February 20, 2017
Until Jackie Robinson broke the color barrier in 1947, American Major professional baseball had been segregated. African-American baseball enthusiasts were forced to form their own leagues, known collectively as The Negro Leagues. From 1933-1952, the Philadelphia Stars were the team that represented Philadelphia’s black community. They were founded by Ed Bolden, the former owner of the Hilldale Athletic Club. The team was also partially owned and financed by Eddie Gottlieb, the owner of the SPHAS basketball team and the future owner of the Philadelphia Warriors NBA franchise. They played at 44th and Parkside in West Philadelphia at the Pennsylvania Railroad Company YMCA Ballpark, except for on Monday nights, when they played at Shibe Park. In 1933, the Stars were an independent team, meaning they were not part of any official league. However, the next year saw them join the Negro National League, the country’s premier baseball league for African Americans.
That initial NNL season would be a great year for the club. Behind the superb pitching of Stuart “Slim” Jones and the hitting of Baseball Hall of Famers Jud Wilson and Biz Mackey, the Stars controversially won the 1934 National Negro League Championship over the Chicago American Giants. During the 6th game, a scuffle broke out in which a Stars’ player apparently touched the Umpire. As this was an ejection worthy offense, Chicago’s manager protested, but the player was not ejected. The Stars would win game 6 to tie up the series at 3-3. The deciding game 7 would be called due to darkness at 4-4. In game 8, Slim Jones would dominate the Giants lineup, pitching a shutout on the way to a 2-0 Stars victory. However, neither team was pleased. The Stars claimed that the Giants used illegal players, while the Giants were upset that there were games played at night. The NNL commissioner threw out both complaints, and the Stars were declared champions. This championship was to be the team’s only triumph in their history. The team’s fortunes slumped with the performance of Slim Jones. Jones died in December of 1938 of pneumonia at age 25 after, allegedly, selling his coat for a bottle of whiskey.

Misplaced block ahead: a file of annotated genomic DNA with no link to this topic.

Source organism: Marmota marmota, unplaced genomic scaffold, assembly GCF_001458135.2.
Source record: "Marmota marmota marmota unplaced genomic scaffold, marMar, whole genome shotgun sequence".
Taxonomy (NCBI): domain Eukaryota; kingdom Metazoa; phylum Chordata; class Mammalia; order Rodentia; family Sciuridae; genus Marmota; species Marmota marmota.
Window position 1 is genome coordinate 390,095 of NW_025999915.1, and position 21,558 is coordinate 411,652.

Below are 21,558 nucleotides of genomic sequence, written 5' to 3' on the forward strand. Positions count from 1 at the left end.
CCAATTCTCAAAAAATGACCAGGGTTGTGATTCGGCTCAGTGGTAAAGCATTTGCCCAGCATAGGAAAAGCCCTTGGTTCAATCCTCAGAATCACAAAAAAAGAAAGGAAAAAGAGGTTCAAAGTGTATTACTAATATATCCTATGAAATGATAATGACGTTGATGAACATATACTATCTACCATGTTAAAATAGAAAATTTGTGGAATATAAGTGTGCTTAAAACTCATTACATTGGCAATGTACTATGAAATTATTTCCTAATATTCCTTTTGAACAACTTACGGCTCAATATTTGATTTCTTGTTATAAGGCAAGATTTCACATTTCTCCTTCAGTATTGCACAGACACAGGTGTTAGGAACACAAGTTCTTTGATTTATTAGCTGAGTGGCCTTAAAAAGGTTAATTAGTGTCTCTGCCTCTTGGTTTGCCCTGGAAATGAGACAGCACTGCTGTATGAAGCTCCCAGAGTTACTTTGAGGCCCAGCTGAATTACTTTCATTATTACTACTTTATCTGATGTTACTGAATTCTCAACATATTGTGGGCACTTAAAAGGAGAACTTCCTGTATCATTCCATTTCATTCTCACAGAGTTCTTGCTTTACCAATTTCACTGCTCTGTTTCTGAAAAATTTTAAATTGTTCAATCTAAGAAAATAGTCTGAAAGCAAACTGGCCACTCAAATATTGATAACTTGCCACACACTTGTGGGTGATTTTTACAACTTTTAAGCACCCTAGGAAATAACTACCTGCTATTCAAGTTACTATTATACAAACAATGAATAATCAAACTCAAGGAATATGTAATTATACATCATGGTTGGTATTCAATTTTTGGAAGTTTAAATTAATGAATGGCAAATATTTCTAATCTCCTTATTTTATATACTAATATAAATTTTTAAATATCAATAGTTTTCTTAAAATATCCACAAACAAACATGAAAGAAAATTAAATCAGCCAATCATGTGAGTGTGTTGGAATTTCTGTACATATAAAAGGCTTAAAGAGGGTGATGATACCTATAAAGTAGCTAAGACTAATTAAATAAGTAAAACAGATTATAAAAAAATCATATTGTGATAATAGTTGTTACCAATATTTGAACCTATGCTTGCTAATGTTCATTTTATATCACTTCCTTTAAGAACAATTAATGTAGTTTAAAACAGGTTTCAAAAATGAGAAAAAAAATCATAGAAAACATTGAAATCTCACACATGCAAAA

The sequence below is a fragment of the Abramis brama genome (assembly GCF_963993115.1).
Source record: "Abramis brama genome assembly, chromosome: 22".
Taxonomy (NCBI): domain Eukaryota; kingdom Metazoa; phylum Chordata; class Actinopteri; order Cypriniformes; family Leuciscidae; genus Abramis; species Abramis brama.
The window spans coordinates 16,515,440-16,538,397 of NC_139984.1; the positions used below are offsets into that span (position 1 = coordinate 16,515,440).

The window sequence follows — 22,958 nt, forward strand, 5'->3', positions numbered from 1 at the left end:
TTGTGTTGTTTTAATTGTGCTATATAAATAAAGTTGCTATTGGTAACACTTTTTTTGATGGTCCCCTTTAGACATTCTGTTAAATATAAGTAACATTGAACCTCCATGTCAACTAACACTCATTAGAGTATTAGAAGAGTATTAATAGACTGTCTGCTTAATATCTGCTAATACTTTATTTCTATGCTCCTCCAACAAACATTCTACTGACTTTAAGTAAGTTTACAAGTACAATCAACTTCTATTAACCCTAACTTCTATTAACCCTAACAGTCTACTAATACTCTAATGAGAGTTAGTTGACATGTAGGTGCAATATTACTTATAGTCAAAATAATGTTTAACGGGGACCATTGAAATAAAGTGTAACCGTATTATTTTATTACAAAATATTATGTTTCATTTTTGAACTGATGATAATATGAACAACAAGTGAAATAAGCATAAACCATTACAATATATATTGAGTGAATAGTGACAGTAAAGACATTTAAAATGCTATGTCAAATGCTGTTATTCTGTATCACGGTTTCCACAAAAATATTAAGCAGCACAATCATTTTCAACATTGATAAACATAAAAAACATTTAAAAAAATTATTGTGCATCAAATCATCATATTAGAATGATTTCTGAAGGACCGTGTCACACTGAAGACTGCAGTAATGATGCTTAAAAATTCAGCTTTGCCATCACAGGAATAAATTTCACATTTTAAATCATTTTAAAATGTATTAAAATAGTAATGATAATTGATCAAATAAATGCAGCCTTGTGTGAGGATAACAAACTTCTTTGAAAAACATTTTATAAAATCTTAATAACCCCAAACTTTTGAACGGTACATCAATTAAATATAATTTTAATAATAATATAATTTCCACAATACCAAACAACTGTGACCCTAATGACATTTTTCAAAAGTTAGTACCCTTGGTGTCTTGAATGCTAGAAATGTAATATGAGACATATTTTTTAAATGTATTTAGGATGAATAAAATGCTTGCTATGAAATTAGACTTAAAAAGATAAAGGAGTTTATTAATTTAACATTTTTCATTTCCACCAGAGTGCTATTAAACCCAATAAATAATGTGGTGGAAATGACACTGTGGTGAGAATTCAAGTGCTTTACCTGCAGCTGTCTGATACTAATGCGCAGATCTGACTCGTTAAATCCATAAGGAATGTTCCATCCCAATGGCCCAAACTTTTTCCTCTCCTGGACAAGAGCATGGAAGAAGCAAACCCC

Due to the lack of consistent record keeping in the Negro National League, much of the history of the Stars is unknown. However, what is known is that they played in the NNL until 1948, when the league went under. After Jackie Robinson integrated the Major Leagues with the Brooklyn Dodgers, the talent level in the Negro Leagues declined severely as black players were poached from their Negro League clubs. This left only the Negro American League for the Stars. The Philadelphia Stars played two more seasons in the NAL before the team folded.
The Stars had some notable players not named Slim Jones. They had several Hall of Famers play for them, including but not limited to: legendary pitcher Leroy “Satchel” Paige (two separate stints 1945, 1950), Philadelphia’s own Roy Campanella (1944), Jud Wilson (1933-39), and James “Biz“ Mackey (1933-1937). Additionally the Stars fielded 1956 MLB All-Star Harry Simpson (1946-1948), and Clarence “Fats” Jenkins, a player-coach for the legendary barnstorming New York Renaissance basketball team. (1940).
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